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HomeBusinessChina consumer prices rise in February for first time in six months

China consumer prices rise in February for first time in six months

BEIJING: Chinese consumer prices rose in February for the first time since August, data showed Saturday, bucking a months-long stretch of

deflation

that compounded the country’s myriad

economic woes

.
The world’s second-largest economy posted some of its lowest growth in decades last year and is battling a prolonged property sector crisis and soaring youth unemployment.

But in a rare bright spot, official statistics Saturday showed the consumer price index rose 0.7 percent last month, according to Beijing’s National Bureau of Statistics (NBS) — the first increase since August.
The figure was higher than a 0.3 percent rise analysts surveyed by Bloomberg had expected and a sharp increase on the 0.8 fall seen in January, their sharpest drop in more than 14 years.

The positive data comes as senior officials meet in Beijing for the annual “Two Sessions” of China’s parliament and its top political consultative body, in gatherings that have been dominated by the economy and national security.
On Tuesday, Premier Li Qiang told that gathering the country would seek five percent growth in 2024 — an ambitious goal that he acknowledged would be “not be easy” given the headwinds facing the economy.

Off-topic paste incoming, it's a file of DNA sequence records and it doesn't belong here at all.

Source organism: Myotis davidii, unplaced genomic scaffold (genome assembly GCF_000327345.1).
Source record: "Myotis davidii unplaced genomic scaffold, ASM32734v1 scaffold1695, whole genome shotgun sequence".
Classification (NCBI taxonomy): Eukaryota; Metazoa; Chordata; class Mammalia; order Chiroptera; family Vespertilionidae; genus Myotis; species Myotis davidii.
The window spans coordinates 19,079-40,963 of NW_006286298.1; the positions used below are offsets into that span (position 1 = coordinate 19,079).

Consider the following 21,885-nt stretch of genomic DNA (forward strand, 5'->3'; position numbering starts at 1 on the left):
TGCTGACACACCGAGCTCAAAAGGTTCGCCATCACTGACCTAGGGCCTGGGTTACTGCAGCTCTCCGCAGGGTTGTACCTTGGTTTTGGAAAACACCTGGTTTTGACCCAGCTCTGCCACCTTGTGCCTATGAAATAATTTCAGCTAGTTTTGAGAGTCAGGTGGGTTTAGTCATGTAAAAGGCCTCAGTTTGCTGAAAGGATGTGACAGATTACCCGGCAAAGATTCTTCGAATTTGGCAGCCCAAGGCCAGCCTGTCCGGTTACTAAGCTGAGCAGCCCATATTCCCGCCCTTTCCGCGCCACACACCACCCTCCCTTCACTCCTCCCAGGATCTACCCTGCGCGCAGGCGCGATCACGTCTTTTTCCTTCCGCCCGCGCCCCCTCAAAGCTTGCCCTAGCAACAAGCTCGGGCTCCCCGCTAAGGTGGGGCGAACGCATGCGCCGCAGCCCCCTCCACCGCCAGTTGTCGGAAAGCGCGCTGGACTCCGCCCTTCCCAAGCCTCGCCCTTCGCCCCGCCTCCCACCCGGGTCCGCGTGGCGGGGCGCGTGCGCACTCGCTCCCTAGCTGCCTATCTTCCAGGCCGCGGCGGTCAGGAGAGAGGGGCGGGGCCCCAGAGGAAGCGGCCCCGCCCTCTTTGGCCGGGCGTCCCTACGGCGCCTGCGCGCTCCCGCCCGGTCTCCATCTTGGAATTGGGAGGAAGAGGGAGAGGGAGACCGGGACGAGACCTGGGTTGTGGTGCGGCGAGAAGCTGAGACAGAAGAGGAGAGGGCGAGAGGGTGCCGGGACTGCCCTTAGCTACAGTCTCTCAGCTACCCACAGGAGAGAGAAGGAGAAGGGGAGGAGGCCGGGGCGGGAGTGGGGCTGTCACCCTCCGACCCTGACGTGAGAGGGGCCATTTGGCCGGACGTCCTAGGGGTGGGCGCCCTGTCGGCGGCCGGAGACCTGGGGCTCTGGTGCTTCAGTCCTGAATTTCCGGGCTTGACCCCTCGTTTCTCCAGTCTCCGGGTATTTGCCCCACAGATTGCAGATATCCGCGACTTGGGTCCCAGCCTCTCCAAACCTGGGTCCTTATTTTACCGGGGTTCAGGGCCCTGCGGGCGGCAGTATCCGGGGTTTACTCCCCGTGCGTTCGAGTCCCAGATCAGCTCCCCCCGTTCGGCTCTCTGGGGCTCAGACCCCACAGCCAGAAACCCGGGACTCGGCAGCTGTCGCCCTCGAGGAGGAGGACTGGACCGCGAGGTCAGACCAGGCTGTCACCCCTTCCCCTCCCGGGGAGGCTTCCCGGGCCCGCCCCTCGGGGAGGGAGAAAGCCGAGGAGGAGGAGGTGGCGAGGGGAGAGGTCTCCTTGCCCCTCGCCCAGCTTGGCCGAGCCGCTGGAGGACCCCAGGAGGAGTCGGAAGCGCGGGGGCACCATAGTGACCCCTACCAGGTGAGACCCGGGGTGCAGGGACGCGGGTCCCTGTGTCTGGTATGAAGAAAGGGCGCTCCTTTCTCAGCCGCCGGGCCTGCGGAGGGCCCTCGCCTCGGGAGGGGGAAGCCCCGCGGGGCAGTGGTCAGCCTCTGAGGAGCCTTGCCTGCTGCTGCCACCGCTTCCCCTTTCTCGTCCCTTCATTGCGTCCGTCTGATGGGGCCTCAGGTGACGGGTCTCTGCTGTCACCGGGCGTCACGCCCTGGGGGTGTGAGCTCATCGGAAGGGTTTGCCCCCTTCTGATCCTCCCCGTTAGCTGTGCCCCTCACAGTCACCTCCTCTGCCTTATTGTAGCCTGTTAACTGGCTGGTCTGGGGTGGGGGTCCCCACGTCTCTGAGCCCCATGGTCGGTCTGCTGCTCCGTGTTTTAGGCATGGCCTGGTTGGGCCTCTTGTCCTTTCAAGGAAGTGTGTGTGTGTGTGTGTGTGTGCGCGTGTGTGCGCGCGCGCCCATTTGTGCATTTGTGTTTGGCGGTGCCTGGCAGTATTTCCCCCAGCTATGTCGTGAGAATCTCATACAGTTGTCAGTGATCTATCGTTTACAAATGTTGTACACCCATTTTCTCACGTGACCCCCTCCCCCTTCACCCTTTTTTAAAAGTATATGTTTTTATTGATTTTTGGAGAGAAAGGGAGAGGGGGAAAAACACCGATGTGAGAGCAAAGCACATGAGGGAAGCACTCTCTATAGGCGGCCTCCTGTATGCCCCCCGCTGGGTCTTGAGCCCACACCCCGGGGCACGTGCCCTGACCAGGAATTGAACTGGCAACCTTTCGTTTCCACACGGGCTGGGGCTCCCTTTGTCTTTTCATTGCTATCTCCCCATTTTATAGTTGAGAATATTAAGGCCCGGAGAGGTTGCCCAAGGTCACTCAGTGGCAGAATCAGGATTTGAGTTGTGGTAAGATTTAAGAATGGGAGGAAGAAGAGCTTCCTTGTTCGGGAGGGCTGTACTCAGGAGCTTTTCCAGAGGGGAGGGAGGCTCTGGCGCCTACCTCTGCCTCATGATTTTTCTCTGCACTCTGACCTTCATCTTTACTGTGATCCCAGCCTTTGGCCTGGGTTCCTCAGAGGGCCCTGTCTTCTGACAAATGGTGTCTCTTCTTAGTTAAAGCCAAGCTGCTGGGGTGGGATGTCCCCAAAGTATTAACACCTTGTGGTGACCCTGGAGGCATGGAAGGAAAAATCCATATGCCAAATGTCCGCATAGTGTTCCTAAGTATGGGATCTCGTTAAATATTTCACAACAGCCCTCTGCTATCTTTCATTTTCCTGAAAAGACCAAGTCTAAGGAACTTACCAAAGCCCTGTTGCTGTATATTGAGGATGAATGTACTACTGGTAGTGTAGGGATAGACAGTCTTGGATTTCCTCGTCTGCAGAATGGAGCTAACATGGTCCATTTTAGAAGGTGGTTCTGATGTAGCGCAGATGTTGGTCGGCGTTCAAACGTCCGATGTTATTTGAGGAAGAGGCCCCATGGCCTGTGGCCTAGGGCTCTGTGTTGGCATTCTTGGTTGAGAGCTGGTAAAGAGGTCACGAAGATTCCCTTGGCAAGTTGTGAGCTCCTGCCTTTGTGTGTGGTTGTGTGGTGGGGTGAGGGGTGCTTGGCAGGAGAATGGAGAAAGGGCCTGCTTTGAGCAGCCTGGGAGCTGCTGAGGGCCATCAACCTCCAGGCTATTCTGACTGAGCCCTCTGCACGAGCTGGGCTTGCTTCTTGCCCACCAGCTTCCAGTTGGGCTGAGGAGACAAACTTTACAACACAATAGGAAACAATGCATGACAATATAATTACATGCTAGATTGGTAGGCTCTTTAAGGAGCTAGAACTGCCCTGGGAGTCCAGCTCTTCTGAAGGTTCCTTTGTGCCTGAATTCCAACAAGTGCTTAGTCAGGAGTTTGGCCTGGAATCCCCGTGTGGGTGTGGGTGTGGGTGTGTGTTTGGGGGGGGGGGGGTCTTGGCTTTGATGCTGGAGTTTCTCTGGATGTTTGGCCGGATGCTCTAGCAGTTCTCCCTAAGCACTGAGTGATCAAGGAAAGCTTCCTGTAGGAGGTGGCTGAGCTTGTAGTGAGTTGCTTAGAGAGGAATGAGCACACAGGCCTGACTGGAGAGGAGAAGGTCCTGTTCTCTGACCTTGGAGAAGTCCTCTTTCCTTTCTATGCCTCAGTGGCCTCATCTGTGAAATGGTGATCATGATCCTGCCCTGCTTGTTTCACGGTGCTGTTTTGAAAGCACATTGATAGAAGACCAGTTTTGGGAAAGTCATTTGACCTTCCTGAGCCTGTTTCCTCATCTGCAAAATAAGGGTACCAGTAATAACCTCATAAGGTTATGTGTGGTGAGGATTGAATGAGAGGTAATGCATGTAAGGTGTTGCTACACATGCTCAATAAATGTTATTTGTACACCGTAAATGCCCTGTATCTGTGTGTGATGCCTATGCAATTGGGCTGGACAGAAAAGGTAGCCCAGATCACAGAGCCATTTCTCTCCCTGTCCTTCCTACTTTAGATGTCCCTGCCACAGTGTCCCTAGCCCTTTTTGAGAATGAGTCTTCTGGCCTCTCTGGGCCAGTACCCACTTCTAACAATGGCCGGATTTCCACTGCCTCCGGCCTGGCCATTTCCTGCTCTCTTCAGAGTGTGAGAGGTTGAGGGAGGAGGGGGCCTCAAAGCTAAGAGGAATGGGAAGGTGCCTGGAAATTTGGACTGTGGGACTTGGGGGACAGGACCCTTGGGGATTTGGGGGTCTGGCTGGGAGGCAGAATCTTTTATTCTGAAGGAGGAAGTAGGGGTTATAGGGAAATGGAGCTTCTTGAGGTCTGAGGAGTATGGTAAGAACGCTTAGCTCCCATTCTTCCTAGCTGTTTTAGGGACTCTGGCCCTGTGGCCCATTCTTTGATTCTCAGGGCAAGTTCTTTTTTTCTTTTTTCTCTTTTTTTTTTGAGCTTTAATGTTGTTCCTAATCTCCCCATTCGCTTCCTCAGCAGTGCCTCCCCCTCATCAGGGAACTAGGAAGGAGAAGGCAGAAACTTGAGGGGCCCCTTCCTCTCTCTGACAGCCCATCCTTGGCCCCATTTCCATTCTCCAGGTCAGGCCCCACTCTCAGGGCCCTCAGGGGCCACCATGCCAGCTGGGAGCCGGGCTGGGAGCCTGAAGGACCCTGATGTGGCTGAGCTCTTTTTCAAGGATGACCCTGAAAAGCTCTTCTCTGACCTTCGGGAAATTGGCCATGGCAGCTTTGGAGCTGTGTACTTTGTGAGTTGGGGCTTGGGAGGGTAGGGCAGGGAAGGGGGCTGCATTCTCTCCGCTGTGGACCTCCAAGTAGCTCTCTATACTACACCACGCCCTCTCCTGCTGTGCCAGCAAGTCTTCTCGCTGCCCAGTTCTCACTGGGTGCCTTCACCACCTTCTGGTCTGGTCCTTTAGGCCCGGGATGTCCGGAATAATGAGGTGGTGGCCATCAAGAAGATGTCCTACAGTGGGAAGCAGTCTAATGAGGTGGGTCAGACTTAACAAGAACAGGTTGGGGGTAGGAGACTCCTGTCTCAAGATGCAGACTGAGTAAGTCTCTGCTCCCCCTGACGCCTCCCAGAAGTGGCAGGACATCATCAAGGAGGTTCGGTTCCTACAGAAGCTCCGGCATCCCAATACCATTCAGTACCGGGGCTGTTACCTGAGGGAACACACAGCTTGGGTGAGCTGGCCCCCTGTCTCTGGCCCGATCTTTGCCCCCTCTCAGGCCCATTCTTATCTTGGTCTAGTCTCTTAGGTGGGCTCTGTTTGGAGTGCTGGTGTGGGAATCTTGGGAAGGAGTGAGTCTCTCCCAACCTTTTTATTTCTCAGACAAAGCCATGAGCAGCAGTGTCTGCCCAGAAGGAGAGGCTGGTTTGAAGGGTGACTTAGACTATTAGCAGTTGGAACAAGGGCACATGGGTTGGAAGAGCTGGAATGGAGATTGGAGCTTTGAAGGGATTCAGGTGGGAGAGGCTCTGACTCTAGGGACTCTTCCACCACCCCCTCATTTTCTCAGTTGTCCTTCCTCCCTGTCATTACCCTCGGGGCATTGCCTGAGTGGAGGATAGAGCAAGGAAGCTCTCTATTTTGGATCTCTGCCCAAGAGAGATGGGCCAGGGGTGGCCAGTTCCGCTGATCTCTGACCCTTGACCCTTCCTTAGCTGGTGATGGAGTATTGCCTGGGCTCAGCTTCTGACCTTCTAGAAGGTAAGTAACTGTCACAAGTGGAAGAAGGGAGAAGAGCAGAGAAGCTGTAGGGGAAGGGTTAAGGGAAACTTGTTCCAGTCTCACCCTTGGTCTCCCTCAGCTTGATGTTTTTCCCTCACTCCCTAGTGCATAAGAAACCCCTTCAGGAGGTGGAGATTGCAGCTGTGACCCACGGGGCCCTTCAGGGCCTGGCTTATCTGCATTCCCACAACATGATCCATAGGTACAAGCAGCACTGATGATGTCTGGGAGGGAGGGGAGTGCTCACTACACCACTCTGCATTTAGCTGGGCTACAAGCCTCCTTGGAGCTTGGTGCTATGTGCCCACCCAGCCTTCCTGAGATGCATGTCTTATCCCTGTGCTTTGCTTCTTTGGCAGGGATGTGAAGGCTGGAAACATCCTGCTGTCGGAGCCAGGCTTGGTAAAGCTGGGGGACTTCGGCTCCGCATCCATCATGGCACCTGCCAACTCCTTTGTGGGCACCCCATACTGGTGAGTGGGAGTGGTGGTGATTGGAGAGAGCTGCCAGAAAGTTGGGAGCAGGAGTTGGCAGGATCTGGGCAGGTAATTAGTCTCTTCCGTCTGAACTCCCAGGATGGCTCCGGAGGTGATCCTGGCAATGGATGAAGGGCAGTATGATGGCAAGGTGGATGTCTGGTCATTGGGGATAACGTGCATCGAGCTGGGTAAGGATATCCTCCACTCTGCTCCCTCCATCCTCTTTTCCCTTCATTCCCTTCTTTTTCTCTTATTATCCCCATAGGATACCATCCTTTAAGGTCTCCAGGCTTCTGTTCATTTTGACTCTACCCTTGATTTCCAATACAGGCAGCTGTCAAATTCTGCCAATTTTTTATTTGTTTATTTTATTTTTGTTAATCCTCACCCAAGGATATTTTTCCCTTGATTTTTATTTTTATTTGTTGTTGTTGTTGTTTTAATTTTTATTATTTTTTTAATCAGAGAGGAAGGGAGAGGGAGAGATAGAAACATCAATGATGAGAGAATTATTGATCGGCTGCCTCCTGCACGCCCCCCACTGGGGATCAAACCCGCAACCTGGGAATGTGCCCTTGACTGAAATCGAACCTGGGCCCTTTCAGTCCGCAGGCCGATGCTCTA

High among those issues has been deflation, which China entered last July for the first time since 2021.
Apart from a brief rebound in August, prices had not risen until last month.
Consumer prices traditionally see a boost during the Chinese New Year period, also known as Spring Festival, which fell in February this year.
“It was primarily food and service prices that rose more,” NBS statistician Dong Lijuan said in a statement.
“During the Spring Festival period, consumer demand for food products grew, in addition to rainy and snowy weather in some regions affecting supply,” Dong said.
– Demand remains weak –
China’s sinking prices are in stark contrast with the rest of the world, where inflation remains a persistent bugbear, forcing central banks to ramp up interest rates.
While deflation suggests goods were cheaper, it poses a threat to the broader economy as consumers tend to postpone purchases, hoping for further reductions.
A lack of demand can then force companies to cut production, freeze hiring or lay off workers, while potentially also having to discount existing stocks — dampening profitability even as costs remain the same.
Given the holiday factor, one analyst cautioned against seeing Saturday’s figures as suggesting China was no longer struggling with deflation.
“I think it is too early to conclude that deflation in China is over,” Zhiwei Zhang, president and chief economist at Pinpoint Asset Management, said.
“Domestic demand is still quite weak. Property sales of new apartments have not stabilised yet,” he explained.
And producer prices continued to fall in February, dropping by 2.7 percent, the NBS said.
“Affected by the Spring Festival holiday and other factors, industrial production was in its traditional off season,” Dong said.
Investors have called for much greater action from Beijing to shore up the flagging economy.
But despite calls for broader stimulus measures Beijing indicated this week it was unlikely to resort to big-ticket bailouts, setting a fiscal deficit-to-GDP target of three percent, similar to last year.